Polly Longsworth’s Austin and Mabel,1 which includes more than 250 of the one thousand or so extant love letters between Emily Dickinson’s brother and Mrs. David Todd, is one of the most explosive books ever published about social and sexual mores in nineteenth-century America. Not surprisingly, its scandalous revelations have been ignored by protective Emily-ites. Richard B. Sewall, the poet’s principal biographer, is an exception: “Since it happened close to Emily Dickinson, it is important.”
Almost none of the publications timed to the centenary of Dickinson’s death discusses the Mabel and Austin episode and few even mention it. Cynthia Griffin Wolff,2 not naming Longsworth’s book, issues the verdict that “this all-too-well documented love affair” is “entirely irrelevant save for one fact: Mabel Loomis Todd played a crucial role in getting Emily Dickinson’s poems into print.” (The role, surely, since Mabel accurately transcribed the poems from the manuscripts, a feat in itself, and persuaded her by no means convinced coeditor, T.W. Higginson, of their worth.) Precisely because, as Wolff writes, Dickinson’s life offers so little “in the way of striking occurrence,” her brother’s liaison has to have been a larger episode in her life than it would have been in almost anyone else’s.
Sewall goes on to say that the diary of Millicent Todd Bingham, Mabel’s daughter, takes us farther:
The effect on Emily? She was glad that Austin had found some comfort after his all but ruined life. In my mother’s words, “Emily always respected real emotion.”
“Some comfort,” translated, amounts to twelve crowded years of sexual intercourse. But the statement was written sixty-five years after Emily Dickinson’s death, and it was Bingham herself who for so long suppressed the Austin–Mabel correspondence.
Sewall also assures us of the solid basis for Longsworth’s comment that “the Dickinson sisters not only were aware of their brother’s intimacy with Mabel, they became accessory to it.” No supporting evidence is offered, however, either here or in connection with the claims that “Emily, fully aware of what was occurring in her home, rejoiced in Austin’s renewed happiness,” and that “dozens of notes and attentions exchanged…attest to Emily and Mabel’s mutual affection.” At least one such note might have been vouchsafed, especially since, in the only one given, Emily greets Mabel as “Brother’s and Sister’s Friend,” not as her own. Of the fewer than a dozen published communications from Emily to Mabel, five are single sentences or incomplete sentences and only two can be called letters.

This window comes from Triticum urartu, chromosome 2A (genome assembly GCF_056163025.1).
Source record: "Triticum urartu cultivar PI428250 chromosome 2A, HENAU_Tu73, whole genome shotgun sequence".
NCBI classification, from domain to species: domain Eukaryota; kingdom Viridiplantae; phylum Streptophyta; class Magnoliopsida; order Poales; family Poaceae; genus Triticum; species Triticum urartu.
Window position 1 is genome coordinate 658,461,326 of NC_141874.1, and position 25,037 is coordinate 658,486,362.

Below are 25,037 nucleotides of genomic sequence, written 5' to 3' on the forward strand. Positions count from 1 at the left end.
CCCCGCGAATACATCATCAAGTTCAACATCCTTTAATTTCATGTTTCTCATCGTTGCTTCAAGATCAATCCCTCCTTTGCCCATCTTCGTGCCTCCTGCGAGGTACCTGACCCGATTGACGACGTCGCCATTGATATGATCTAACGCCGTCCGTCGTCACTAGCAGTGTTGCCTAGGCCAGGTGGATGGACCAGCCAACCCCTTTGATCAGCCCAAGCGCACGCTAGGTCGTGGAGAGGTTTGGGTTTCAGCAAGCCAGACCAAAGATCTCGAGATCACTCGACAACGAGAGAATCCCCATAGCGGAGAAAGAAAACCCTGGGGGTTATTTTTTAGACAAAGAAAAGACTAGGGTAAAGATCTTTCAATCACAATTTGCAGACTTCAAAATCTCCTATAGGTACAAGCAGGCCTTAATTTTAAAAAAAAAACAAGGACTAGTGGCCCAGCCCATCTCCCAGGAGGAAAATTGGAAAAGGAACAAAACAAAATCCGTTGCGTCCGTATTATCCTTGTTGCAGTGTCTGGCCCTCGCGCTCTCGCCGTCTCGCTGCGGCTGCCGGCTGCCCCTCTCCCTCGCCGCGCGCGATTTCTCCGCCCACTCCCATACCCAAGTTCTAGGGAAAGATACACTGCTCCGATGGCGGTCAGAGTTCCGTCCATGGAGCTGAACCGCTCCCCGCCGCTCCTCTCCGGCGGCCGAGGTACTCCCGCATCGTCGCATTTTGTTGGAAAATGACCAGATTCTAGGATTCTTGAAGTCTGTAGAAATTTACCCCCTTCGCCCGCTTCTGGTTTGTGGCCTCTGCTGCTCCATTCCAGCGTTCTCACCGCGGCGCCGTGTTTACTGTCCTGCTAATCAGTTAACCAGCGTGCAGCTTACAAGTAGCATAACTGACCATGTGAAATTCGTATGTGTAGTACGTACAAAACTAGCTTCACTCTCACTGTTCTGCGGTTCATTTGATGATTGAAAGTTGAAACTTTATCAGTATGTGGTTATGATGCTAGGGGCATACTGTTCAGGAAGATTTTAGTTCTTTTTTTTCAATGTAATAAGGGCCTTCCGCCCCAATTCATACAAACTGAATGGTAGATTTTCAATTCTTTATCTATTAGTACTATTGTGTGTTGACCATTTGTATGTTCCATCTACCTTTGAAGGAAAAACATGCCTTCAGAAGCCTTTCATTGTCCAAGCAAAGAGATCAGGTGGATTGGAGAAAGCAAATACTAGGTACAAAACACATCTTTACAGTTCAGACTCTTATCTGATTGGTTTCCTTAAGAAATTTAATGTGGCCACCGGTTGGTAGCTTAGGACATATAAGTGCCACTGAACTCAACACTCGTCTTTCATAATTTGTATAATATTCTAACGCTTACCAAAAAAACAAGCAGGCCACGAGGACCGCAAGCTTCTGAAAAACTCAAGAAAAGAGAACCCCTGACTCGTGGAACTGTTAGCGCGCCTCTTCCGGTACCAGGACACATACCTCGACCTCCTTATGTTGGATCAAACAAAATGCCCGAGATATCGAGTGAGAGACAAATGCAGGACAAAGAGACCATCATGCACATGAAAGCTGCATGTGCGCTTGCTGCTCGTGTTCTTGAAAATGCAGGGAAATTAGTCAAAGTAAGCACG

Mabel was determined to meet Emily. After playing the piano and singing in the Dickinson Homestead, September 10, 1882, she wrote: “Miss Emily in her weird white dress was outside in the shadow hearing every word…I know I shall see her.” She did not see her until, four years later, Emily was in her weird white casket. That Mabel asked Austin to arrange a meeting can be safely inferred, partly because it is in Mabel’s character to do so and, the more concrete part, because…
This article is available to online subscribers only.
Please choose from one of the options below to access this article:
Purchase a print premium subscription (20 issues per year) and also receive online access to all all content on nybooks.com.
Purchase an Online Edition subscription and receive full access to all articles published by the Review since 1963.
Purchase a trial Online Edition subscription and receive unlimited access for one week to all the content on nybooks.com.